The Alt function may be used in the loadscript code or in chart expressions.
If you are interested, the QlikView Help (search in Help for Conditional Functions) shows an interesting example for how the Alt function can be used to identify a date when the date value may be any one of several different date formats.  


Wednesday, April 5, 2017

Converting Edited Number Text into a Numeric Field

My co-worker, Naveen, had a requirement for a document that would load some financial data from a file that a client had sent to us. The client had created the file with a “screen scraping” type of application that captured the number fields as edited numeric text. For example, a field might contain  ($3,046.10)   So, that example includes a dollar sign, comma as a thousands separator, period as a decimal point, and parenthesis to indicate a negative number or credit.

Naveen needed to load the data as a number. Here’s how it was done:
We used two functions. A Num# function converted the text string into a dual field containing both a text portion and a numeric portion. Then, an outer Num function extracted just the numeric portion. For example, one of the number fields was named AUG. In the loadscript, the line that converted the edited number into a simple numeric field looked like this:
Num(Num#(AUG, '$#,##0;($#,##0)'))

The edit string or format code, the part within the single quotes, can vary depending on your requirement. The edit string I used in the example is a good one for the kind of editing you might find in a financial spreadsheet.

Here's a few other examples of edited number text and how it looks after using this expression:
What now?
         (this is a null)


Wednesday, December 28, 2016

Straight Table with Different Expressions on Each Row

We had a requirement a few months back for a document that would show a table with different expressions on each row along with some subtotals and expressions that reference other rows and columns. It needed to be a single table that could be sent to Excel. It was obviously a requirement that grew out of existing, legacy reporting solutions using Excel but many corporations are wedded to Excel and the larger the corporation, the harder it is to find anyone who believes they have the authority to make changes or do something different.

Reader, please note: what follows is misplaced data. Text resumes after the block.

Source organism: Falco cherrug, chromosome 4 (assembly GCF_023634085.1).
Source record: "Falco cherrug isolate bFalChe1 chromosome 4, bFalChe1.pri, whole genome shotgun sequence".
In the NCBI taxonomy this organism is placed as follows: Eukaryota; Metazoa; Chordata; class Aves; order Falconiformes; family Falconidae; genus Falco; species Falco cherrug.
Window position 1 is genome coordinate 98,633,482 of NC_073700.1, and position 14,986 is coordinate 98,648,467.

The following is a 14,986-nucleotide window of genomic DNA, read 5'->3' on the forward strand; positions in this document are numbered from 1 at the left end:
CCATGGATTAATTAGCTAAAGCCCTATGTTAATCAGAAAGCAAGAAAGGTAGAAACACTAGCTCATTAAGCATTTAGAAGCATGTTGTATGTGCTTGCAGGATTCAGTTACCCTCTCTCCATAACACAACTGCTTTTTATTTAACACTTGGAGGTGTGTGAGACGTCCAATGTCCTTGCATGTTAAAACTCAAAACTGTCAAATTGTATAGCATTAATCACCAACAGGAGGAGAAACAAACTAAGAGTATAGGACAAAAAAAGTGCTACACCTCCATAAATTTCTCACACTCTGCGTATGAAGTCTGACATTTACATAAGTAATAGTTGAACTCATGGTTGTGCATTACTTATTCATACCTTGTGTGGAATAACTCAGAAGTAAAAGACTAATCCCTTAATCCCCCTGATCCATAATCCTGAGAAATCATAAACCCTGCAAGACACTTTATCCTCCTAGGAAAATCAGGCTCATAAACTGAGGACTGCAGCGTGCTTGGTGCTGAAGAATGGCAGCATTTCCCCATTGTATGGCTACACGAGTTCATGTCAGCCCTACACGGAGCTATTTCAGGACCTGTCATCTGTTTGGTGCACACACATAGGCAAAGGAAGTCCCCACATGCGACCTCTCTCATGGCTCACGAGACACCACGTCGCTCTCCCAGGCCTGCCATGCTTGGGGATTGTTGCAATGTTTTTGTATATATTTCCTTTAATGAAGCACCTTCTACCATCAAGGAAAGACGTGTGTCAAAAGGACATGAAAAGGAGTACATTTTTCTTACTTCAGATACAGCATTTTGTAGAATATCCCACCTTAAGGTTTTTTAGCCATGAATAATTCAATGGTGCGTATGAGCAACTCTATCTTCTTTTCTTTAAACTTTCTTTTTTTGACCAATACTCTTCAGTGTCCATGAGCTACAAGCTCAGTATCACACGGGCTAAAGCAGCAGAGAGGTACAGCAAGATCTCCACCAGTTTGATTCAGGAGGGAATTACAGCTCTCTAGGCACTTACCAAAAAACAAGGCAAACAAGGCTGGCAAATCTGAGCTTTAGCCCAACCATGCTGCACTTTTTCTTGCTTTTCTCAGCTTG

The solution was to build a document with a straight table with a single dimension that is loaded in the loadscript with an inline load like this:

1, Transportation:
2, Intermodal % of Miles
3, Sea %
4, LTL %
5, Avg Pallets/Truck
7, Total Diesel Cost
8, Diesel $/Gallon
9, Diesel # of Gallons
10, Average distance to Customers

The straight table used KPI_TYPE as the dimension so those text values get listed in the leftmost column like any other dimension. The chart expression had to be slightly different for each column -- some columns were fiscal months, some fiscal quarters, one was a year-to-date column -- but they all looked something like this:
'  '.
'    ',

This is simplified from the actual document.
  • Note that the Pick function in the expression uses KPI_NO which is defined in the inline load. The Pick function avoids “if” statements that can affect speed performance for the table as users change their selections.
  • The dimension isn’t a real data field. Each line in the expression must use the appropriate field names and set analysis to satisfy the requirement for the row. In the example above, variables are used for each row to help make the overall expression understandable at a glance.
  • Because each row is a different expression, the formatting must be done within the expression in the variable using the Num function. Some of those rows are integers, some are in thousands, some are money and some are percentages.
  • Because some of the expressions referred to other rows and columns (using the Above and RangeSum functions), I had to turn off the ability to drag and drop the columns. I also had to lock in the selection of all KPI_TYPE values so that the user wouldn’t accidentally make selections on KPI_TYPE. If the expressions were not using functions like Above then allowing the user to make selections on KPI_TYPE would make the chart more flexible.
  • Note that some of the KPI_TYPE values can be labels and the corresponding row in the expression is just a blank line. (Make sure the chart properties are not going to hide a row of all blanks.)
  • As Aaron mentions in a comment below, something similar can be achieved with a synthetic dimension using ValueList. I think ValueList is better suited to a small number of values but it offers the advantage that a user can't accidentally select one of the values by clicking on the chart; a downside is that it may consume more resources (versus an actual field dimension) when used with a large data model.